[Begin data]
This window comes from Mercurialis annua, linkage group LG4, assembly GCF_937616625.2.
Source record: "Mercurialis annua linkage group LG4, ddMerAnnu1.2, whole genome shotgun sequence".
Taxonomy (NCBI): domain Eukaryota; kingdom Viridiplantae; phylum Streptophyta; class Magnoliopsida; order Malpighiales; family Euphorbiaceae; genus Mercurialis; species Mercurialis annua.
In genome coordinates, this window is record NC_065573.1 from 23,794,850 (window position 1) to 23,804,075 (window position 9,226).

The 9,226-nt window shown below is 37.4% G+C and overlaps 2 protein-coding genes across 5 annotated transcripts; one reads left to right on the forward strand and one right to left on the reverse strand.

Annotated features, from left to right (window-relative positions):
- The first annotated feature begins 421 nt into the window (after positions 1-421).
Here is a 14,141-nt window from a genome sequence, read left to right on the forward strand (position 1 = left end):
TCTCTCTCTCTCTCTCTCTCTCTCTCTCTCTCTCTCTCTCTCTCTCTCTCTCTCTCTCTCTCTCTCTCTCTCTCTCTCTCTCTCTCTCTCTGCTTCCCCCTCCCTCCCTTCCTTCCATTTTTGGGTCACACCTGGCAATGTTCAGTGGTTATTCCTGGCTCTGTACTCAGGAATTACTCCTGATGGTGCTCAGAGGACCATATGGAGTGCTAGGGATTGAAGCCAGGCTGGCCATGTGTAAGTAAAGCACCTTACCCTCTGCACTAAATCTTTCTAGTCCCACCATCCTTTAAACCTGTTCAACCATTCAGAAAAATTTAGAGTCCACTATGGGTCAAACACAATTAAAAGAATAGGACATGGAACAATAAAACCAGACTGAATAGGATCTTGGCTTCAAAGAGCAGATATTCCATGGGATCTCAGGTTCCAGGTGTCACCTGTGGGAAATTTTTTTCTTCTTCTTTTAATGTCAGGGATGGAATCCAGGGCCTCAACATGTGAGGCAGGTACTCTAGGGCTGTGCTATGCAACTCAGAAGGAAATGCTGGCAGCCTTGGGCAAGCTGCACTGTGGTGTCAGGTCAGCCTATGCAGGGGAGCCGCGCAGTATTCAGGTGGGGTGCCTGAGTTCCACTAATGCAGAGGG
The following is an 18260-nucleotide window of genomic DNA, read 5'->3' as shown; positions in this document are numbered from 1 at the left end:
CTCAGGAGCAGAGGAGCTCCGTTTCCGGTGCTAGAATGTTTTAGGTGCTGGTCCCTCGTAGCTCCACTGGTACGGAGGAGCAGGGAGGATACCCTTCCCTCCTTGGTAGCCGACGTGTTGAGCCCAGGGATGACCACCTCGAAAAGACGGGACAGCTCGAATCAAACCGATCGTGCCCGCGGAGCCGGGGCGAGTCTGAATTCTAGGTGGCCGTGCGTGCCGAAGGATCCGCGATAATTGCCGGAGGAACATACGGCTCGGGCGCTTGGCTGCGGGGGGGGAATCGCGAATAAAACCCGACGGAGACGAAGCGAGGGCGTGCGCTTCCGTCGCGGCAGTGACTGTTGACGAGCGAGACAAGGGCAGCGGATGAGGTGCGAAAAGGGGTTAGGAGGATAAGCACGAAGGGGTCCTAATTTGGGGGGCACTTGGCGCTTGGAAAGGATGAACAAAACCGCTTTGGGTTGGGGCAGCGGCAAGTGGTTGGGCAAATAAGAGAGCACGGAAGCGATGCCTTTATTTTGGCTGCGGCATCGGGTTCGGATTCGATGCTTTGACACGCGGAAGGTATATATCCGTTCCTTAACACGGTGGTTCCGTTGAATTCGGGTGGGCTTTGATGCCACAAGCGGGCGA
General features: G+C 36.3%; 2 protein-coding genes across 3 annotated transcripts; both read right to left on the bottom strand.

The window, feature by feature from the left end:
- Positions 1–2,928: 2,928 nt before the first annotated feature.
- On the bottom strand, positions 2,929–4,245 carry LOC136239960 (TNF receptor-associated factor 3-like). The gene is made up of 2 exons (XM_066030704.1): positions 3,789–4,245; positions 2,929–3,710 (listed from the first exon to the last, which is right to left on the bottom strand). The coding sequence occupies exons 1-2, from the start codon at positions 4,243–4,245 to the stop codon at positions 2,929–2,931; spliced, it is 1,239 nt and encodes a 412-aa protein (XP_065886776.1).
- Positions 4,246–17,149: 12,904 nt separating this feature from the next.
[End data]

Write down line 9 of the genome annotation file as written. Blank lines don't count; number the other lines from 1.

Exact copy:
TCTCTCTCTCTCTCTCTCTCTCTCTCTCTCTCTCTCTCTCTCTCTCTCTCTCTCTCTCTCTCTCTCTCTCTCTCTCTCTCTCTCTCTCTCTGCTTCCCCCTCCCTCCCTTCCTTCCATTTTTGGGTCACACCTGGCAATGTTCAGTGGTTATTCCTGGCTCTGTACTCAGGAATTACTCCTGATGGTGCTCAGAGGACCATATGGAGTGCTAGGGATTGAAGCCAGGCTGGCCATGTGTAAGTAAAGCACCTTACCCTCTGCACTAAATCTTTCTAGTCCCACCATCCTTTAAACCTGTTCAACCATTCAGAAAAATTTAGAGTCCACTATGGGTCAAACACAATTAAAAGAATAGGACATGGAACAATAAAACCAGACTGAATAGGATCTTGGCTTCAAAGAGCAGATATTCCATGGGATCTCAGGTTCCAGGTGTCACCTGTGGGAAATTTTTTTCTTCTTCTTTTAATGTCAGGGATGGAATCCAGGGCCTCAACATGTGAGGCAGGTACTCTAGGGCTGTGCTATGCAACTCAGAAGGAAATGCTGGCAGCCTTGGGCAAGCTGCACTGTGGTGTCAGGTCAGCCTATGCAGGGGAGCCGCGCAGTATTCAGGTGGGGTGCCTGAGTTCCACTAATGCAGAGGG